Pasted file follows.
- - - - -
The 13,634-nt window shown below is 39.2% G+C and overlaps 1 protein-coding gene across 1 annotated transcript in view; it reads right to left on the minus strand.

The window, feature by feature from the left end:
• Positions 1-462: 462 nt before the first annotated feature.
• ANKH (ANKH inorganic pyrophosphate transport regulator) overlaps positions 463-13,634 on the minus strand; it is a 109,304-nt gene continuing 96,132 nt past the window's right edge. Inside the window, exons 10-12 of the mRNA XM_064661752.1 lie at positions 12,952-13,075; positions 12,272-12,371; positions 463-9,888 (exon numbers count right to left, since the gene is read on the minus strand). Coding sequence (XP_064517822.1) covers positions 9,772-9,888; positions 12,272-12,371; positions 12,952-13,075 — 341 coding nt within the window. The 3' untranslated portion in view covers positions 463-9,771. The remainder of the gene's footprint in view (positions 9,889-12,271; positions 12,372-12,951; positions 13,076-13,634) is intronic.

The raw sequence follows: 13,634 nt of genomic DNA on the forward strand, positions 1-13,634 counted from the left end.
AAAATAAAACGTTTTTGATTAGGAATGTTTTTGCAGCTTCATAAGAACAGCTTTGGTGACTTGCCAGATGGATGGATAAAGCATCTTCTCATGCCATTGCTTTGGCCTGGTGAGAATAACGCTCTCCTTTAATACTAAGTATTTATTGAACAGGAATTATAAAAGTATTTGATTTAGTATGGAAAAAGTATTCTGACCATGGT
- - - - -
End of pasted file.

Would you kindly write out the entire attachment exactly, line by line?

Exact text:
The 13,634-nt window shown below is 39.2% G+C and overlaps 1 protein-coding gene across 1 annotated transcript in view; it reads right to left on the minus strand.

The window, feature by feature from the left end:
• Positions 1-462: 462 nt before the first annotated feature.
• ANKH (ANKH inorganic pyrophosphate transport regulator) overlaps positions 463-13,634 on the minus strand; it is a 109,304-nt gene continuing 96,132 nt past the window's right edge. Inside the window, exons 10-12 of the mRNA XM_064661752.1 lie at positions 12,952-13,075; positions 12,272-12,371; positions 463-9,888 (exon numbers count right to left, since the gene is read on the minus strand). Coding sequence (XP_064517822.1) covers positions 9,772-9,888; positions 12,272-12,371; positions 12,952-13,075 — 341 coding nt within the window. The 3' untranslated portion in view covers positions 463-9,771. The remainder of the gene's footprint in view (positions 9,889-12,271; positions 12,372-12,951; positions 13,076-13,634) is intronic.

The raw sequence follows: 13,634 nt of genomic DNA on the forward strand, positions 1-13,634 counted from the left end.
AAAATAAAACGTTTTTGATTAGGAATGTTTTTGCAGCTTCATAAGAACAGCTTTGGTGACTTGCCAGATGGATGGATAAAGCATCTTCTCATGCCATTGCTTTGGCCTGGTGAGAATAACGCTCTCCTTTAATACTAAGTATTTATTGAACAGGAATTATAAAAGTATTTGATTTAGTATGGAAAAAGTATTCTGACCATGGT